Earl and Bette Hockema are the grand marshals of the 2014 Curry County Fair, which opens Thursday, July 24.
“I think they picked us because we are finally, officially, old!” said Bette Hockema 82, about being chosen with her husband, Earl, 85, as this years Curry County Fair grand marshals.
“I mean, that is the requirement isn’t it? Being ... old?” she chides.
“Actually,” she said, “it is a really nice honor.” The couple will preside over the Curry County Fair to be held July 24-27, titled “Razzle-Dazzle — Sew it, Grow it, Show It” at the Event Center in downtown Gold Beach.
The Hockemas are a longtime Pistol River couple, with deep roots in the community.
The Hockemas and the Fair have a history together.
Back in 1953 the couple teamed up with long-time friends Marian and Mildred Walker, volunteering to help each other put up a display booth for the community of Pistol River.
“That was the way we did it back then” said Bette. “ Each community kind of competed against the other communities around here to see who could “out-do who” when it came to displaying produce, needlepoint, canning and homemade food items.”
One year, the two couples had taken a cabin retreat upriver and hit upon a novel approach to take their exhibit to the next level. “The men decided to dismantle the cabin’s antique stove and bed and then reassemble them in the Pistol River booth — which they did.” Bette smiles at the memory. “The men contributed a lot of effort that year.” On top of that, the two women were both expecting their first children at the time!
After that initial foray into fairs, the Hockemas and Walkers became hooked on helping exhibitors turn out great fairs for attendees — often volunteering incredible hours to help put out displays and exhibits that they and others had submitted. On one occasion, when the fair was loaded with a record amount of exhibits, the two women worked tirelessly, racking up 56 continuous hours, taking in entries, taking all night to set them up for judging, preparing paperwork for the judging, and finally rearranging the displays for public viewing. “There may have been a quick cat nap here and there,” Bette said.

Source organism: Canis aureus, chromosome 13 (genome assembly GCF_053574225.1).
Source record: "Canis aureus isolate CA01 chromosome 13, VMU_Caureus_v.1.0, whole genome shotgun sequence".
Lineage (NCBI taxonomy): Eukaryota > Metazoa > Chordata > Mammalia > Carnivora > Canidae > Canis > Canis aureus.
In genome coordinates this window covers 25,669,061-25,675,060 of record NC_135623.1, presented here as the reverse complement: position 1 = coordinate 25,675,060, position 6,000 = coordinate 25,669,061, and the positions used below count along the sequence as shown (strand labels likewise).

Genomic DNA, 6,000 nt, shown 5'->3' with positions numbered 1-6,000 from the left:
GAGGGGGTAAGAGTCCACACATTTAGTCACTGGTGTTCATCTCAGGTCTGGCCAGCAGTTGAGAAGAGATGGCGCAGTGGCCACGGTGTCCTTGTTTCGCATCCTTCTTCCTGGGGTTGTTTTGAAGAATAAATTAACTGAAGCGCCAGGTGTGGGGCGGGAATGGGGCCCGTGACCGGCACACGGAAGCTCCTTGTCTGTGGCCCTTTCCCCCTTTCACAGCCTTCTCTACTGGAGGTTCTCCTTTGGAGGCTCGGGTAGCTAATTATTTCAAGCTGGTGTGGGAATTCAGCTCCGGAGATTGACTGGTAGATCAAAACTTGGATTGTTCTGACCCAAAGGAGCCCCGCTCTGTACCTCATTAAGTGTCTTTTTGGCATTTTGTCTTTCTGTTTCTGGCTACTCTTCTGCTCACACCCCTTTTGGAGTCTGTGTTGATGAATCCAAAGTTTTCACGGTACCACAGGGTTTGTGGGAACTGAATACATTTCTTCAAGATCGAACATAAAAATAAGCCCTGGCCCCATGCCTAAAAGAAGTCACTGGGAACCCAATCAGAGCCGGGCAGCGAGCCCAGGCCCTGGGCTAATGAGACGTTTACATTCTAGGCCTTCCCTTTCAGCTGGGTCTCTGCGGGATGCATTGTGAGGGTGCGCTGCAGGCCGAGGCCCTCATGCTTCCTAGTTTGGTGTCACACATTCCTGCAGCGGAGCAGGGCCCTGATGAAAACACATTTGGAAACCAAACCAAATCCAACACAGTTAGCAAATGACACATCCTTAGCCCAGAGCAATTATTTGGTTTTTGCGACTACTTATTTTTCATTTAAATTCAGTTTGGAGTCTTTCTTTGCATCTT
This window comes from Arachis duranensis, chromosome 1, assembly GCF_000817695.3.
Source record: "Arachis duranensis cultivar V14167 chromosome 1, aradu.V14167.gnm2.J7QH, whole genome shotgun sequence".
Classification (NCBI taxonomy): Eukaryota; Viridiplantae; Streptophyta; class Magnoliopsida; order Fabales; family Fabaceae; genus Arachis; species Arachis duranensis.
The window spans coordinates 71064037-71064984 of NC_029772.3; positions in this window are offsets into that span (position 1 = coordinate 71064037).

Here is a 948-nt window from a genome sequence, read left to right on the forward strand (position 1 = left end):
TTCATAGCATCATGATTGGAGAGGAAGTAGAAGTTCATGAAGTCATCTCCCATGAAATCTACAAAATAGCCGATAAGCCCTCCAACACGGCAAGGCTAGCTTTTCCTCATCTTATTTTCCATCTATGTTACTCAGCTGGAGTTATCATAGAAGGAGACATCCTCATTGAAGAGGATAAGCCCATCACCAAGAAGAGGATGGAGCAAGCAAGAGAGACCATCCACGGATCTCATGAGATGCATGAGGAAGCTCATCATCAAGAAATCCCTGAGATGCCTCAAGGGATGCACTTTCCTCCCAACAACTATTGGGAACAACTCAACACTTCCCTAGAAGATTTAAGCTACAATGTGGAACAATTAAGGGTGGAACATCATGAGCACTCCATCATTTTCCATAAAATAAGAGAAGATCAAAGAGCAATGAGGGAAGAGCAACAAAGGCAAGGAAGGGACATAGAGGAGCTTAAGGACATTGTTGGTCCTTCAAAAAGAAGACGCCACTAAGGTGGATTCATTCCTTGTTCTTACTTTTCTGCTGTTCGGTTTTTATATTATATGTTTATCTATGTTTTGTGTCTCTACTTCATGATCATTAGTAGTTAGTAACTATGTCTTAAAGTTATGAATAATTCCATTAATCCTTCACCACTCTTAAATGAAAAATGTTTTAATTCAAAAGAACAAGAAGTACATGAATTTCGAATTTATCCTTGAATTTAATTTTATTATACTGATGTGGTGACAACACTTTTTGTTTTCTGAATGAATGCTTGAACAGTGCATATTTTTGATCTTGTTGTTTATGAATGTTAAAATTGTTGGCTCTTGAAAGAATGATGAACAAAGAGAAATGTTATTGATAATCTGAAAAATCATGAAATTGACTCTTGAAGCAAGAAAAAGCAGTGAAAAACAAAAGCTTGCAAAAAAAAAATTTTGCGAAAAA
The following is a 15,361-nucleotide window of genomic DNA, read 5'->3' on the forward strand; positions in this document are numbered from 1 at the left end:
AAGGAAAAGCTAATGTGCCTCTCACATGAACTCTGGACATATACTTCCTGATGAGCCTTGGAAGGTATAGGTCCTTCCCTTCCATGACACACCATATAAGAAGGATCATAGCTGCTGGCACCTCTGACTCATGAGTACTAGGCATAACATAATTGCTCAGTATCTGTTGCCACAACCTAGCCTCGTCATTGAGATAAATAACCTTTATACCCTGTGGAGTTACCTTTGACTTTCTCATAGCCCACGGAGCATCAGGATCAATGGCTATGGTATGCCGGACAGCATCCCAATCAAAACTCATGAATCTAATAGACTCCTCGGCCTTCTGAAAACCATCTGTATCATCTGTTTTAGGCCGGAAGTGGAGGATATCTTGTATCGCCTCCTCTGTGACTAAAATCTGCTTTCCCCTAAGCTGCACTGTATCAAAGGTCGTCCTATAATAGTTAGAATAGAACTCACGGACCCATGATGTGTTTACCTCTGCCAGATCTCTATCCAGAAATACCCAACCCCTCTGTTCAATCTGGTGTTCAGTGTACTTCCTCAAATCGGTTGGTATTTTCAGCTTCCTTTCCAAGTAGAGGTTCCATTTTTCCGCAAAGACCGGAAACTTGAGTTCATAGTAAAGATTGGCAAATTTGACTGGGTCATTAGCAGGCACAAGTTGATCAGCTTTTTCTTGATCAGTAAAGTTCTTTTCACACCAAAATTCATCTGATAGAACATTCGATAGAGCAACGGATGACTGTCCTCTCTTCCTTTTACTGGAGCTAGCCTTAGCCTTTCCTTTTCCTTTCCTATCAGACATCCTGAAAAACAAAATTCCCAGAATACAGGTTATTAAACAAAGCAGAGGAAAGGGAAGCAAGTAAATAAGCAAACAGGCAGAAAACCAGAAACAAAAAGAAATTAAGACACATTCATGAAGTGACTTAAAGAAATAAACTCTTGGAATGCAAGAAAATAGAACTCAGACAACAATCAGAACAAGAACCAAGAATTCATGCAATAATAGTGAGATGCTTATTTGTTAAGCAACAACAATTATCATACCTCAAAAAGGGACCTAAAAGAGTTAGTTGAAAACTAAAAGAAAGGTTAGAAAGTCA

Bette and Mildred continued to volunteer. Years turned into decades and the two friends weathered it all, standing side by side, putting the final touches on countless displays, encouraging folks to enter, helping others to put their best foot forward with a keen eye for details. It was their passion.
For someone who claims to be putting a few miles on her age odometer, Bette still packs a lot of punch. She continues to volunteer at the Hospice Rummage sale, the Curry County Historical Museum, and the Curry General Hospital Auxiliary.
Earl was a hard-working logger, cutting timber for 30 years in the hills of Curry County. Later, he would serve for the same amount of time as a linesman for Gold Beach Panther football, keeping track of yardage on the sidelines.
Earl always found time, however, to enter produce, apples, flowers and lilies into the fair over the years.
The Curry County Fair was a family affair as well. The Hockema children — Dennie, Mark, and John — all took part in 4-H with horses and sheep to show at the fair.
Does this busy grandmother ever take time to go on any of the fair’s many rides?
“I went on a ride a couple of years ago with my granddaughter. I don’t even know what it was called. To this day, I don’t know why I did it. It was crazy. ... I thought (the ride) was going to pull my head off!”
As for now she says she will settle for riding in “someone else’s convertible” with Earl during the fair parade.